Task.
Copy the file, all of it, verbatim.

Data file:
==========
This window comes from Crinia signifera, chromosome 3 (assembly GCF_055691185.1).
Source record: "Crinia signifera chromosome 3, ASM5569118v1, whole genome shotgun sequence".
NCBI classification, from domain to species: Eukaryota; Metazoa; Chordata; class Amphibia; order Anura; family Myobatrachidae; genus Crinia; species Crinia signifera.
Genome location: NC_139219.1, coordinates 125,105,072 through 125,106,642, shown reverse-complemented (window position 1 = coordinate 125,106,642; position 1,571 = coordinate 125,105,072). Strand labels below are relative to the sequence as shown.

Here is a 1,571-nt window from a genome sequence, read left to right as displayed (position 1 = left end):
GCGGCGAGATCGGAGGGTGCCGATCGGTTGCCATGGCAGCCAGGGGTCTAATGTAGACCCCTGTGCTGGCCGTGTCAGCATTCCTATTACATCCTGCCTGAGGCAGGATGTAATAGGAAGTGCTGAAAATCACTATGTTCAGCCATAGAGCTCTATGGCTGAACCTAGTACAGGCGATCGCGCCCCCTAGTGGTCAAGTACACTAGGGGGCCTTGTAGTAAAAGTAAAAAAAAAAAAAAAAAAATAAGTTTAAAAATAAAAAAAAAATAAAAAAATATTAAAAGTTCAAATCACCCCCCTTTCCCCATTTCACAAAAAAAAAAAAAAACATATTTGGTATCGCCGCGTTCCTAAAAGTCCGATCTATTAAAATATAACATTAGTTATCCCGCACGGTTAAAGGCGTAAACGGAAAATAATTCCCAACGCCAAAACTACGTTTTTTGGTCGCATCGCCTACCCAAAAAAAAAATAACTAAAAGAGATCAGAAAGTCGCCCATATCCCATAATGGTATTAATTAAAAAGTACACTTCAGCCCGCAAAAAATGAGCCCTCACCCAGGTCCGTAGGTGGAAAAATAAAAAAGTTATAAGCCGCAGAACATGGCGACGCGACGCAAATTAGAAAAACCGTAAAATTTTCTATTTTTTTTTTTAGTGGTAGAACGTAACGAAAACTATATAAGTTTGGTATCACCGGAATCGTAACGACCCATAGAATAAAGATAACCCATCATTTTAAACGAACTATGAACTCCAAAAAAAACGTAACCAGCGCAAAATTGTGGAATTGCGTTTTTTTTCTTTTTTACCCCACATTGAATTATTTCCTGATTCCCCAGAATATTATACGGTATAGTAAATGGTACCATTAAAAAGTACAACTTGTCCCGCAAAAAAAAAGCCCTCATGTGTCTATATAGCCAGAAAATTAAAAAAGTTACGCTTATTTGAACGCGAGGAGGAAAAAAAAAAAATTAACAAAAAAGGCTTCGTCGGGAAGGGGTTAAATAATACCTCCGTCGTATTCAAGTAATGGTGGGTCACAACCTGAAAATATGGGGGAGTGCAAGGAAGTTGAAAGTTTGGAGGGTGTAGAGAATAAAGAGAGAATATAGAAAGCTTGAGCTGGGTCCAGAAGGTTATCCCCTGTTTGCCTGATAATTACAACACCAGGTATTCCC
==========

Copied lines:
This window comes from Crinia signifera, chromosome 3 (assembly GCF_055691185.1).
Source record: "Crinia signifera chromosome 3, ASM5569118v1, whole genome shotgun sequence".
NCBI classification, from domain to species: Eukaryota; Metazoa; Chordata; class Amphibia; order Anura; family Myobatrachidae; genus Crinia; species Crinia signifera.
Genome location: NC_139219.1, coordinates 125,105,072 through 125,106,642, shown reverse-complemented (window position 1 = coordinate 125,106,642; position 1,571 = coordinate 125,105,072). Strand labels below are relative to the sequence as shown.

Here is a 1,571-nt window from a genome sequence, read left to right as displayed (position 1 = left end):
GCGGCGAGATCGGAGGGTGCCGATCGGTTGCCATGGCAGCCAGGGGTCTAATGTAGACCCCTGTGCTGGCCGTGTCAGCATTCCTATTACATCCTGCCTGAGGCAGGATGTAATAGGAAGTGCTGAAAATCACTATGTTCAGCCATAGAGCTCTATGGCTGAACCTAGTACAGGCGATCGCGCCCCCTAGTGGTCAAGTACACTAGGGGGCCTTGTAGTAAAAGTAAAAAAAAAAAAAAAAAAATAAGTTTAAAAATAAAAAAAAAATAAAAAAATATTAAAAGTTCAAATCACCCCCCTTTCCCCATTTCACAAAAAAAAAAAAAAACATATTTGGTATCGCCGCGTTCCTAAAAGTCCGATCTATTAAAATATAACATTAGTTATCCCGCACGGTTAAAGGCGTAAACGGAAAATAATTCCCAACGCCAAAACTACGTTTTTTGGTCGCATCGCCTACCCAAAAAAAAAATAACTAAAAGAGATCAGAAAGTCGCCCATATCCCATAATGGTATTAATTAAAAAGTACACTTCAGCCCGCAAAAAATGAGCCCTCACCCAGGTCCGTAGGTGGAAAAATAAAAAAGTTATAAGCCGCAGAACATGGCGACGCGACGCAAATTAGAAAAACCGTAAAATTTTCTATTTTTTTTTTTAGTGGTAGAACGTAACGAAAACTATATAAGTTTGGTATCACCGGAATCGTAACGACCCATAGAATAAAGATAACCCATCATTTTAAACGAACTATGAACTCCAAAAAAAACGTAACCAGCGCAAAATTGTGGAATTGCGTTTTTTTTCTTTTTTACCCCACATTGAATTATTTCCTGATTCCCCAGAATATTATACGGTATAGTAAATGGTACCATTAAAAAGTACAACTTGTCCCGCAAAAAAAAAGCCCTCATGTGTCTATATAGCCAGAAAATTAAAAAAGTTACGCTTATTTGAACGCGAGGAGGAAAAAAAAAAAATTAACAAAAAAGGCTTCGTCGGGAAGGGGTTAAATAATACCTCCGTCGTATTCAAGTAATGGTGGGTCACAACCTGAAAATATGGGGGAGTGCAAGGAAGTTGAAAGTTTGGAGGGTGTAGAGAATAAAGAGAGAATATAGAAAGCTTGAGCTGGGTCCAGAAGGTTATCCCCTGTTTGCCTGATAATTACAACACCAGGTATTCCC